Family & Wedding Formal Posing
How to Pose Families for Portraits and wedding formals
Posing a family for a portrait may sound easy enough, but when it comes down to it, it can be one of the most difficult tasks for a photographer. Especially when you have large groups such as wedding formals. To read more about shooting weddings visit, wedding photographer long island, Jasmine. A lot must be considered when devising a family portrait sitting, from location of the shoot to the individual personality of family members to the arrangement of each person in the frame. To get the best portraits, consider these quick and easy tips for posing families.
Traditional family photos usually involve a cluster of family members in various stages of sitting, kneeling, or standing. To make such portraits feel more dynamic and alive, consider the following:
- Find an uneven surface such as a staircase or a gently sloping hill. Have each family member stand (or sit, or kneel) in a manner such that each person is on a different plane, thus avoiding similar eye and head levels, which increases visual interest.
- Force small personal bubbles so people aren’t awkwardly far apart. Even families will start out with far too much distance between them; your job is to get them looking as if they like one another!
- Ensure no one is covered up by staggering each person in the composition of the photograph. Remember it’s not just the eyes that you need to see; it’s their whole face.
- Use triangular composition to give interest to the photo. Place more people on the bottom to give width, and place one person at the top of the pose. Doing so gives the impression of the family being a single unit.
Traditional posing has lost some luster in recent years in favor of more candid family photos. Letting the group interact with one another more casually can allow you to capture some truly beautiful moments. When utilizing candid poses, keep the tips listed above in mind, while also giving these techniques a try:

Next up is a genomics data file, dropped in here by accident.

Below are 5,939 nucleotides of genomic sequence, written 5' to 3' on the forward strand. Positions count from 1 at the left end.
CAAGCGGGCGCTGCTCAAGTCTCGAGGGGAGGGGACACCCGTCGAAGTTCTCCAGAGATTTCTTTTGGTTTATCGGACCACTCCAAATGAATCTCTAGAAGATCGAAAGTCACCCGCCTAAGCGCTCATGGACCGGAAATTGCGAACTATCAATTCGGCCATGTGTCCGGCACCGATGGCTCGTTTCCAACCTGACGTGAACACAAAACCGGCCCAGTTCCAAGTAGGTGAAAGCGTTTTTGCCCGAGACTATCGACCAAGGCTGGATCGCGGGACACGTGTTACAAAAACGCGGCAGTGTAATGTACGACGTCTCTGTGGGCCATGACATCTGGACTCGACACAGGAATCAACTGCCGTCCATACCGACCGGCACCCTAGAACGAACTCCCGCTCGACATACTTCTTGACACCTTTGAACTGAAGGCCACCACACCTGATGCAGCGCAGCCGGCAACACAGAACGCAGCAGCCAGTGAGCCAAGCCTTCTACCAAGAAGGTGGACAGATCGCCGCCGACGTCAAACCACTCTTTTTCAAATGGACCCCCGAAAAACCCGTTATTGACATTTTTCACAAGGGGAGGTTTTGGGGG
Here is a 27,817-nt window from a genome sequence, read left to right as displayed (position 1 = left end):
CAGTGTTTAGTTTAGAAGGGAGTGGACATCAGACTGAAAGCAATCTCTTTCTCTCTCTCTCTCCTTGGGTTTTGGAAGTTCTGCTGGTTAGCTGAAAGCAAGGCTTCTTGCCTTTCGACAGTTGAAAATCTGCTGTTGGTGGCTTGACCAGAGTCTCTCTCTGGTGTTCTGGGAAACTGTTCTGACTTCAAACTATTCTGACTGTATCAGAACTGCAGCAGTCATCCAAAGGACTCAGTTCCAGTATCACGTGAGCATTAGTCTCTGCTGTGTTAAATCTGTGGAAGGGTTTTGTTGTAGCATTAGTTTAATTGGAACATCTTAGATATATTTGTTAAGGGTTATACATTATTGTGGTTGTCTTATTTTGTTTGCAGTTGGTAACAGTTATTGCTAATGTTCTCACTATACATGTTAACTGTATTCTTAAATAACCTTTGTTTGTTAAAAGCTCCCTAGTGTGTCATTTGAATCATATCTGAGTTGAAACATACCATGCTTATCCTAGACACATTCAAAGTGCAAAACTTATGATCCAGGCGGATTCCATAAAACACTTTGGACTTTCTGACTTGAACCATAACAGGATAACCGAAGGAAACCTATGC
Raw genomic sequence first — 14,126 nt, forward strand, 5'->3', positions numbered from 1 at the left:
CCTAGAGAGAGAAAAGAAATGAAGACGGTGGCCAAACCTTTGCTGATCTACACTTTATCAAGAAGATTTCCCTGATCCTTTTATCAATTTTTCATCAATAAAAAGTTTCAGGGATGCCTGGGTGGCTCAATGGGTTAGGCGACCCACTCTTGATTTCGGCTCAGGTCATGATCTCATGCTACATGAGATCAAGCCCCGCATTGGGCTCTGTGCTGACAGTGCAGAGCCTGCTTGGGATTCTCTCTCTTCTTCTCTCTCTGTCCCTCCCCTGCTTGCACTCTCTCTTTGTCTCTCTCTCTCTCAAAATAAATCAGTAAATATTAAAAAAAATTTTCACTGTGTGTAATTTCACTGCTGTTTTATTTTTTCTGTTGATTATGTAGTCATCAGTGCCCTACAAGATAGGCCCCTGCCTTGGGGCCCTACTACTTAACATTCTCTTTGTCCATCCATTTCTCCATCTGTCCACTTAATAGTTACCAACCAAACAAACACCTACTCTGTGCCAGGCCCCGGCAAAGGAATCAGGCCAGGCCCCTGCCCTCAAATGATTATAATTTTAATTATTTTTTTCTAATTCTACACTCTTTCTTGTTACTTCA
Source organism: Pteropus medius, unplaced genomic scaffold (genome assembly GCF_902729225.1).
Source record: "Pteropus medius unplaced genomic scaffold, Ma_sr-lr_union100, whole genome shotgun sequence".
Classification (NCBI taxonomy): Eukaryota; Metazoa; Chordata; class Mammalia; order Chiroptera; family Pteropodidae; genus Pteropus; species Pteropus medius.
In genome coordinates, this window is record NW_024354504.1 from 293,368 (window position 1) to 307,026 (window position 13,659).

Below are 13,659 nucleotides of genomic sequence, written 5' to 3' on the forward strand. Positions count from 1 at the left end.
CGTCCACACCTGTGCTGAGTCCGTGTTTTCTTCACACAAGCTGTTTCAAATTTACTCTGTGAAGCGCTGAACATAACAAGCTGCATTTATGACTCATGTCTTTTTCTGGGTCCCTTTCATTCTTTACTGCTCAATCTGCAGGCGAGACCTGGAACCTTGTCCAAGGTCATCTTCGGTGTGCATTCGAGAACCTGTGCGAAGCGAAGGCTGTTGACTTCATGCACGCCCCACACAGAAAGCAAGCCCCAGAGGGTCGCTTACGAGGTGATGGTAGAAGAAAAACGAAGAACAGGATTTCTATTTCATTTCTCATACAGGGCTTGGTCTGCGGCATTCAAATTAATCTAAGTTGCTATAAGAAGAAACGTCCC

- Running toward the camera can garner nice movement and flow. Just be sure no one is covered up!
- Encourage physical contact such as hugging or cheek-to-cheek posing. Having children piggyback their parents is another fun technique.
- Have families look at one another, rather than at the camera, to give photos a more natural feel.
- Get the family laughing in order to capture truly genuine smiles, rather than those that can seem forced in more traditional portraits.
These same tips work for engagements and weddings as well. Especially for the dreaded formal wedding pictures after the ceremony. These can prove to be some of the hardest types of portraits to take. The reason being is you have very little time to take several separate groupings. To make matters worse you will be responsible for posing between 20-100 people. Yes, you read that right, 100 people. This is one of the most difficult things that wedding photographers have to deal with. So before you start shooting weddings you are best to have a lot of experience in posing families!
Ultimately, the type of pose you use will come down to what the family wants. Some clients will want something traditional while others will want nothing to do with such formal photos. Whether you pose a family in a traditional or candid manner, you’ll employ the same basic techniques for getting the best shots and creating memories that last a lifetime. To understand more about what goes into shooting weddings and many of their nuances make sure you check out my friends blog who is a wedding photographer in long island.
For further information on posing family’s check out this youtube video